7.3 Risk factors

Table 7.2 Risk factors for prostate cancer, by direction of association and strength of evidence

Increases risk

Decreases risk

Convincing or probable

Family history of prostate cancer1,2

Foods containing lycopene8,9




Arsenic and arsenic compounds4


Cadmium and cadmium compounds4


Obesity (aggressive prostate cancer)5

Obesity (non-aggressive prostate cancer)5

Tobacco smoking6

Selenium or foods containing selenium9,10

Insulin-like growth factor-1 (IGF-1)7

Soya and soya food products11,12

Aspirin and other non-steroidal anti-inflammatory drugs13


1 One or more relative(s) with prostate cancer; 2 Bruner et al., 2003; 3 Zuccolo et al., 2008; 4 Straif et al., 2009; 5 Giovannucci and Michaud, 2007; 6 Huncharek et al., 2010; 7 Rowlands et al., 2009; 8 lycopene is a carotenoid found in tomatoes and tomato products, such as soup and puree; 9 World Cancer Research Fund / American Institute of Cancer Research, 2007; 10 Jiang et al., 2010; 11 Hwang et al., 2009; 12 Yan and Spitznagel, 2009; 13 Mahmud et al., 2010

The chances of a man developing prostate cancer are approximately doubled if he has a relative with the disease. Despite extensive study, relatively few other risk factors for prostate cancer have been firmly established (Table 7.2). Taller men appear to have higher risk, although height per se is unlikely to affect a man’s chances of developing the cancer: instead it probably points to relevant childhood exposures. One possibility is that the association operates through the insulin-like growth factor system, which plays a key role in cell proliferation, differentiation and apoptosis. Positive associations have been reported between prostate cancer and circulating levels of insulin-like growth factor 1.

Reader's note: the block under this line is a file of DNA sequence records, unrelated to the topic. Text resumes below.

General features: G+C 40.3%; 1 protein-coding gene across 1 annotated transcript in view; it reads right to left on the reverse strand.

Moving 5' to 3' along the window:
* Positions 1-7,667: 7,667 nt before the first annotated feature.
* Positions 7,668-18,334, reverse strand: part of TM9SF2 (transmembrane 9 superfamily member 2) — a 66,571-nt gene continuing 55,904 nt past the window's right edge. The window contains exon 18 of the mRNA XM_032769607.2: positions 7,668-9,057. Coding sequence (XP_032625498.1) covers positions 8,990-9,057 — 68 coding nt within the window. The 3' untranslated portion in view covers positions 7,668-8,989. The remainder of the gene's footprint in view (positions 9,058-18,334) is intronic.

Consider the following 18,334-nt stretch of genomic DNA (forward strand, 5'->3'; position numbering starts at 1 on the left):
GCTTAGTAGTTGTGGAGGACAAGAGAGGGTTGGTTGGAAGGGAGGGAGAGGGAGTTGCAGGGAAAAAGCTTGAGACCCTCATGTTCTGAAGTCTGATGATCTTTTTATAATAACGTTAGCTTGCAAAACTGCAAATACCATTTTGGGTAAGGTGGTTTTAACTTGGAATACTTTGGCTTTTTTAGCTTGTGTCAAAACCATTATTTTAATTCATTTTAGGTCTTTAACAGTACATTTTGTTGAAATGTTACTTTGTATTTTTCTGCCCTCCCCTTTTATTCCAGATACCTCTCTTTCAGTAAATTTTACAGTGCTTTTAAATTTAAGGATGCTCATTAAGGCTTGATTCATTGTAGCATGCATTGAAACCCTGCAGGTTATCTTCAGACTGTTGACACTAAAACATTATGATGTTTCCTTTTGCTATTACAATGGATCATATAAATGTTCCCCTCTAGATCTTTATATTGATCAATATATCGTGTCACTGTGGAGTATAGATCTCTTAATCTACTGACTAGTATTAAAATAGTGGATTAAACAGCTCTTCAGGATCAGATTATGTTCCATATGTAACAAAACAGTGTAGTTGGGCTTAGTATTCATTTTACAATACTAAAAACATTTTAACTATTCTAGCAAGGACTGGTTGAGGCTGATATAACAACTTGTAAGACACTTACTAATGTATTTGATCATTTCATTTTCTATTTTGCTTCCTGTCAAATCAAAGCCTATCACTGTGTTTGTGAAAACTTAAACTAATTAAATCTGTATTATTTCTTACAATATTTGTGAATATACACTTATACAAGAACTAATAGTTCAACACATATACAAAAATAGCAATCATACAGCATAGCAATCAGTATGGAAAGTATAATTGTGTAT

There is limited evidence that exposure to arsenic and inorganic arsenic compounds (through occupational inhalation or ingestion in food or drinking water) and cadmium and cadmium compounds (via occupational use), are a cause of prostate cancer.

Some aspects of diet may influence risk. Higher intake of the carotenoid lycopene is associated with decreased risk in many studies. Risk may be reduced in men, especially those from Asian populations, who consume more tofu and soya food products. While observational studies suggest that higher intake of selenium or selenium-rich foods is also inversely associated with prostate cancer, two trials found no effect of selenium supplementation.

Obesity may be associated with reduced risk of non-aggressive prostate cancer but, since the opposite has been suggested for aggressive disease, the observations could be due to a detection bias relating to the ability to detect prostate cancer in obese men (Buschemeyer and Freedland, 2007). While current smoking per se does not appear to be associated with risk, risk may be elevated among smokers with higher levels of exposure. Meta-analyses suggest the possibility that regular use of aspirin and other non-steroidal anti-inflammatory drugs could be associated with reduced risk of prostate cancer overall, and of advanced cancers specifically, but there are inconsistencies and limitations in the evidence. 

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